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Current and Investigational Medication Delivery Systems for Treating Attention-Deficit/Hyperactivity Disorder

Rakesh Jain, MD, MPH, and Alain Katic, MD

Published: August 18, 2016

Article Abstract

Objective: To review currently available formulations and emphasize unmet needs in the pharmacologic management of attention-deficit/hyperactivity disorder (ADHD).

Data Sources: Publications and clinical trials were identified through PubMed and, respectively. A Web-based search identified prescribing information for approved agents for treating ADHD, along with relevant guidelines and diagnostic criteria.

Study Selection: The following search terms were used: (1) ADHD or attention-deficit/hyperactivity disorder or ADD or attention deficit hyperactivity disorder and/or (2) amphetamine or methylphenidate or atomoxetine or guanfacine or clonidine. Additional searches were performed using product brand names, and clinical trial was applied as a filter. Relevant studies were only included if published in English-language peer-reviewed journals and if involved agents were currently available (or pursuing approval) in the United States. Reviews of literature prior to 2005 and from 2005 to 2008 have been published previously; therefore, the present search focused on studies published from January 2009 through May 2016. In addition, reference lists of review articles and relevant studies were also examined to help identify additional studies.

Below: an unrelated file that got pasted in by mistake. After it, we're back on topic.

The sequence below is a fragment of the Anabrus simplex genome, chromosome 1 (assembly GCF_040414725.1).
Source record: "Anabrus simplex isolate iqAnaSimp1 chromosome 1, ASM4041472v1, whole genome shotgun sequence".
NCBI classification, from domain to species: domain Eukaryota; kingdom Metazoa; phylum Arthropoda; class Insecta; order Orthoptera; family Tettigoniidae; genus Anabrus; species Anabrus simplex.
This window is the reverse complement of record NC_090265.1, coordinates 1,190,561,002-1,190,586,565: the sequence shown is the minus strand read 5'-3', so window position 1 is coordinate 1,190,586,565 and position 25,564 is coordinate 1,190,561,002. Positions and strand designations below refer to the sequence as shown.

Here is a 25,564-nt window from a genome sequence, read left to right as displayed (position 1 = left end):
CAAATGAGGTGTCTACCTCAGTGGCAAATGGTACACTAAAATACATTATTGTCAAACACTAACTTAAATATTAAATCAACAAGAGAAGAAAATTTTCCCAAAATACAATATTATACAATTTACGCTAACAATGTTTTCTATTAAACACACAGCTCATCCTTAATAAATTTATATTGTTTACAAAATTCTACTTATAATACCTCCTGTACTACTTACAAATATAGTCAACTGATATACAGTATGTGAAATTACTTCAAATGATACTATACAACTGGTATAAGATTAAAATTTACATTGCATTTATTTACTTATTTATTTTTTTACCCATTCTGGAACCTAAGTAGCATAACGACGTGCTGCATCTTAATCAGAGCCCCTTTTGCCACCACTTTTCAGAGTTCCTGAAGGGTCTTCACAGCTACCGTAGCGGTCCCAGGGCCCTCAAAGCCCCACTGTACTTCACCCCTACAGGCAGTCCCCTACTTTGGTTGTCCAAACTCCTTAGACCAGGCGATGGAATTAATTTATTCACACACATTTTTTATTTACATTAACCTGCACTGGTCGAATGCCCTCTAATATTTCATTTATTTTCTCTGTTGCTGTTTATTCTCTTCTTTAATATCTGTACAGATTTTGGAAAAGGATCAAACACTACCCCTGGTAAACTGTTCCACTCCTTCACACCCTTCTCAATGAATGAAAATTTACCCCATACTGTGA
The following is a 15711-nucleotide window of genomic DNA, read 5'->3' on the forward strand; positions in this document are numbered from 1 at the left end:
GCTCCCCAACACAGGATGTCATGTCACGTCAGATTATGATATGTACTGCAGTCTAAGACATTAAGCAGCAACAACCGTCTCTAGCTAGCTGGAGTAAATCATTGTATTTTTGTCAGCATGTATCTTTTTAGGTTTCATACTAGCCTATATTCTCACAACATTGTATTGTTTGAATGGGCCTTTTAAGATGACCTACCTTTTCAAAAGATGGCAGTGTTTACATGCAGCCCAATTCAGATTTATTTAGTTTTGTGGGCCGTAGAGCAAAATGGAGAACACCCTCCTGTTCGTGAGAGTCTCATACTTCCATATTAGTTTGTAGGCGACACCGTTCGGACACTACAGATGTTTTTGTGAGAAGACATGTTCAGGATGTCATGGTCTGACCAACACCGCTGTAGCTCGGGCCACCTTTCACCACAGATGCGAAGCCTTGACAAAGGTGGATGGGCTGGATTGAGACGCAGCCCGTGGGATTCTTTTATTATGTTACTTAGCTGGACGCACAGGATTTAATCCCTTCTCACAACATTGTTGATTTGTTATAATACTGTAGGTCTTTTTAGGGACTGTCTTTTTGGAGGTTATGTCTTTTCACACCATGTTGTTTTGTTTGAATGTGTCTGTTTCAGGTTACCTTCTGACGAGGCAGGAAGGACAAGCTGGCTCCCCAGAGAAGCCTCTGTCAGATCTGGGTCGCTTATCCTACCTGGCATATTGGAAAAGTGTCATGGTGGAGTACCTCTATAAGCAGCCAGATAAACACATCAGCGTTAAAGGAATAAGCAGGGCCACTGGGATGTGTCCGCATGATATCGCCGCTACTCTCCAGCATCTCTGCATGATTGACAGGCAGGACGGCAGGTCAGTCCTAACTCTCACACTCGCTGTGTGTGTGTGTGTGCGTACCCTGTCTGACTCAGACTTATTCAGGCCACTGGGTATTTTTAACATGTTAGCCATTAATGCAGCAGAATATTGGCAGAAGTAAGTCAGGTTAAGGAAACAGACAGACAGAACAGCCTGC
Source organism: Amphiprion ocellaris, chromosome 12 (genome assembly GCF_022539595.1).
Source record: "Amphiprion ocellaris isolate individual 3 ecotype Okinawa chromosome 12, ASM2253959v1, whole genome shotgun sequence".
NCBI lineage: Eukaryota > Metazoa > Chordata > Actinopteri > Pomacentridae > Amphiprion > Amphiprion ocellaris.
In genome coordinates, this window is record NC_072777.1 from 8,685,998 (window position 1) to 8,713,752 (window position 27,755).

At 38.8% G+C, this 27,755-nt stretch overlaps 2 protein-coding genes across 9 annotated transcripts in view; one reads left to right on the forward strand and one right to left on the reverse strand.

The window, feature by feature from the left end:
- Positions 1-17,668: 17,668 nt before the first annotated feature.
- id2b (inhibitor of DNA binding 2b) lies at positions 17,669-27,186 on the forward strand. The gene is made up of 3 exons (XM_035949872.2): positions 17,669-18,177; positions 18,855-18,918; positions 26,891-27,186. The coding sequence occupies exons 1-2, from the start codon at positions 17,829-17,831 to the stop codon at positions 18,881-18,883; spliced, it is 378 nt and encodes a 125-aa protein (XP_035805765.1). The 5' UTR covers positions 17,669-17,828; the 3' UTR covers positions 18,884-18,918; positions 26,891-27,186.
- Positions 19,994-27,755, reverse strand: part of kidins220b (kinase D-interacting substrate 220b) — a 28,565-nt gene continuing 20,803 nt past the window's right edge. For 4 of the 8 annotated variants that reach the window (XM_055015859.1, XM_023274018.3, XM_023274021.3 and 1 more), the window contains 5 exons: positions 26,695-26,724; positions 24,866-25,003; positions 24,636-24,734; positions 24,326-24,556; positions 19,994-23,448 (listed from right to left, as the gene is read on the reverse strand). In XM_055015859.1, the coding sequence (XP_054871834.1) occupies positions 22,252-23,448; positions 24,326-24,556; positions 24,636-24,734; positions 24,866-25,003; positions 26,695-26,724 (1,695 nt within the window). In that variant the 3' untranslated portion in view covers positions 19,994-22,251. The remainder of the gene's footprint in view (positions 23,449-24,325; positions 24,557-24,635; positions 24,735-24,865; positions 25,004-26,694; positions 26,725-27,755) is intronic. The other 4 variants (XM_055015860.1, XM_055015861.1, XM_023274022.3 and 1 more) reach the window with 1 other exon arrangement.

Data Extraction: A total of 578 publications were identified from the PubMed search, from which 426 publications were initially excluded based on review of the title and abstract. Reasons for exclusion included a focus on comorbid disorders, specific subpopulations, endpoints unrelated to improving ADHD symptomatology (eg, executive function, cognition, substance use), or quality of life measures. A more thorough assessment of the remaining citations, including publications and prescribing information, produced the final 219.

Results: Pharmacotherapy with stimulant and nonstimulant options is the most common approach for treating ADHD in adults and children. Stimulants are mostly formulated as either tablets or capsules; however, the newer generation includes transdermal patches, oral suspensions (liquids), chewable tablets, and orally disintegrating tablets. Nonstimulants are available in oral capsule (atomoxetine) and tablet (guanfacine and clonidine) formulations.

Conclusions: Despite the broad range of treatment options currently available, nonadherence remains a significant problem in ADHD. While evidence is currently lacking, the availability of new formulations may improve adherence.

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